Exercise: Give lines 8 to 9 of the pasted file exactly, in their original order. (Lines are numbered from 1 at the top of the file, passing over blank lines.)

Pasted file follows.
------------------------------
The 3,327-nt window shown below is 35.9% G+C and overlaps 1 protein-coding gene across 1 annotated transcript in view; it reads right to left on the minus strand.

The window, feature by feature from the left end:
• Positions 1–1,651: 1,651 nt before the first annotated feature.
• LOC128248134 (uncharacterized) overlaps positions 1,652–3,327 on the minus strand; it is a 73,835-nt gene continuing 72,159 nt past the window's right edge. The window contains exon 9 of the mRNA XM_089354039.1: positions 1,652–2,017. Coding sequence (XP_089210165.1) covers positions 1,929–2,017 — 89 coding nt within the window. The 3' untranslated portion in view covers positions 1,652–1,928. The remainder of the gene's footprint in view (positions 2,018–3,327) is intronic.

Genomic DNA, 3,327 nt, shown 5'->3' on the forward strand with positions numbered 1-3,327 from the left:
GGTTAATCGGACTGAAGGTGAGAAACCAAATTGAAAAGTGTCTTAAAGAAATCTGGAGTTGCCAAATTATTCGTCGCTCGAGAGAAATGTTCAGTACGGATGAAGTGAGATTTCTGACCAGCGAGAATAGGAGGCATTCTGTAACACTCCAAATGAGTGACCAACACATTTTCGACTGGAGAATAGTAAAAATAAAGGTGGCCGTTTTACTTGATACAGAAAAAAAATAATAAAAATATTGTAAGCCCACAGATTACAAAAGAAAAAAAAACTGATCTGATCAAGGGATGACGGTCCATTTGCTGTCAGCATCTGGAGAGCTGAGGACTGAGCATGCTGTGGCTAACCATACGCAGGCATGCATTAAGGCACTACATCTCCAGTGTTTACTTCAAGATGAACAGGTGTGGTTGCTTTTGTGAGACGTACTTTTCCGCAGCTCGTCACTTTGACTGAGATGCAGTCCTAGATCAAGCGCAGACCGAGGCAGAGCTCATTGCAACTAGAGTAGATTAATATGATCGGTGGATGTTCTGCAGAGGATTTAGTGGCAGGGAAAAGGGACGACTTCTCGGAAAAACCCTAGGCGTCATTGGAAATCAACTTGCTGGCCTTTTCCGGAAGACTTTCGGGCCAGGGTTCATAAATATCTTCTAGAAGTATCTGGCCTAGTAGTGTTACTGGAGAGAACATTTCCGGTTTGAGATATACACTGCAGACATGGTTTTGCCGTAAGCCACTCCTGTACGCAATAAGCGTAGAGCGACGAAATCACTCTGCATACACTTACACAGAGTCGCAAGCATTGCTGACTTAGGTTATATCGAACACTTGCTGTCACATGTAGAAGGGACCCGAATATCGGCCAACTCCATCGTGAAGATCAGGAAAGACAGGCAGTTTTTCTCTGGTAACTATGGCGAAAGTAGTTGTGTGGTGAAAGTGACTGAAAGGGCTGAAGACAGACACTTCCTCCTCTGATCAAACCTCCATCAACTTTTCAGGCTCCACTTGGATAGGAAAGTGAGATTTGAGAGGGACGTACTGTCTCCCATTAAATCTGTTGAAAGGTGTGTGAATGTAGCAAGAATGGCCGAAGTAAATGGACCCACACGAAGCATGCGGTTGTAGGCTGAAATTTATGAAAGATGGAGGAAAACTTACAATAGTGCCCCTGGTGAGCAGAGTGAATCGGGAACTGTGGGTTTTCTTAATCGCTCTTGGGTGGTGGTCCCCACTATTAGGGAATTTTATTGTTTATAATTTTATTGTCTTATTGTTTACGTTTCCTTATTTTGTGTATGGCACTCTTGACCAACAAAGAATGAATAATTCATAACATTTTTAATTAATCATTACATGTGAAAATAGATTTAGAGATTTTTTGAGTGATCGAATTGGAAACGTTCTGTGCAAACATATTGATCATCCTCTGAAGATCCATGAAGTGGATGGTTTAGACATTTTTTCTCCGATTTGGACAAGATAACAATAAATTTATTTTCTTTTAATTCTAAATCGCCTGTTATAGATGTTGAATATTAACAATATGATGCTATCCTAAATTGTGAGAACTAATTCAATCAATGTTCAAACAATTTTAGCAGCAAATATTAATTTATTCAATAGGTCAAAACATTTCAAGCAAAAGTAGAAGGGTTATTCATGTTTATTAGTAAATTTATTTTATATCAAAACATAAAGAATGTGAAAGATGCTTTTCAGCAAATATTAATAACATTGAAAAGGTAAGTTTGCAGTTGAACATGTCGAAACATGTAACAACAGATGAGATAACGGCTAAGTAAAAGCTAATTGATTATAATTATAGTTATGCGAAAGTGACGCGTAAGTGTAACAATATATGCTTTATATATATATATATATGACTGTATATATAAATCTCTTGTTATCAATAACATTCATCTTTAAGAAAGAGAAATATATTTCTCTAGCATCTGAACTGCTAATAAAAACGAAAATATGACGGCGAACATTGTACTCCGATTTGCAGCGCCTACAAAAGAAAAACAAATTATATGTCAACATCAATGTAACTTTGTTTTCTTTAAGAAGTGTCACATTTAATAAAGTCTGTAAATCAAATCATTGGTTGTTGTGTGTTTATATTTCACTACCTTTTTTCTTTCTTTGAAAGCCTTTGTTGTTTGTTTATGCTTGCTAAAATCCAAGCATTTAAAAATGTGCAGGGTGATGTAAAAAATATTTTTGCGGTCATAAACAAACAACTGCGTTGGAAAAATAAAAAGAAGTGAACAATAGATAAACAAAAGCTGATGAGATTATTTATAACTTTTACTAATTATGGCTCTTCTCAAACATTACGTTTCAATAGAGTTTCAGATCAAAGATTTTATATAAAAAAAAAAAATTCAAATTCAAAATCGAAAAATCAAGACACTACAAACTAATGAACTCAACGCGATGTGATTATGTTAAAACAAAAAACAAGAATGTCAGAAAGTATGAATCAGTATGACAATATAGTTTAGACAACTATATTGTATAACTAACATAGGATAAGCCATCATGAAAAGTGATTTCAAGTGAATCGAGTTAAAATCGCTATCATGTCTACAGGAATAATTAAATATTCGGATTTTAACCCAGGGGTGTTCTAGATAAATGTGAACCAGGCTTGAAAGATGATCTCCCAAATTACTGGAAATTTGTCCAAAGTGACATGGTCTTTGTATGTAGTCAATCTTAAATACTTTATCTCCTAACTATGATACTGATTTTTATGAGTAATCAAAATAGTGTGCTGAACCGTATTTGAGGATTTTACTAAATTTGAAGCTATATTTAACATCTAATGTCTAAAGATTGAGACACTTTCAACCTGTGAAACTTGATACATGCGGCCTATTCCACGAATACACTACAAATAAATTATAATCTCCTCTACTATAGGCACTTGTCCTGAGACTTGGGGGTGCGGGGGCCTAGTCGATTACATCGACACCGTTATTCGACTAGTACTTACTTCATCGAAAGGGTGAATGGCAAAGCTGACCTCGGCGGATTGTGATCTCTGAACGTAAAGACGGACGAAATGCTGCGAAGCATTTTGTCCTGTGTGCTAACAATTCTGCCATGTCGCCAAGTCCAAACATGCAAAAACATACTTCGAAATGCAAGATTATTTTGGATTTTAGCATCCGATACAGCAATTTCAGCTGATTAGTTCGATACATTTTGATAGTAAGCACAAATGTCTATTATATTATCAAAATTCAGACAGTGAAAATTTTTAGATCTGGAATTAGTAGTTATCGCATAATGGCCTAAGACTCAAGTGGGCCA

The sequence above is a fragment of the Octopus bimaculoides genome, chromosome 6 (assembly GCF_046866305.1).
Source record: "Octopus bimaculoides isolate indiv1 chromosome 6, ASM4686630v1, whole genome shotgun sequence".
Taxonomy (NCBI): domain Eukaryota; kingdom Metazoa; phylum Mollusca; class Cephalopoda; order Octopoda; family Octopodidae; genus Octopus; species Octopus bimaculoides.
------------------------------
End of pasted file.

Source record: "Octopus bimaculoides isolate indiv1 chromosome 6, ASM4686630v1, whole genome shotgun sequence".
Taxonomy (NCBI): domain Eukaryota; kingdom Metazoa; phylum Mollusca; class Cephalopoda; order Octopoda; family Octopodidae; genus Octopus; species Octopus bimaculoides.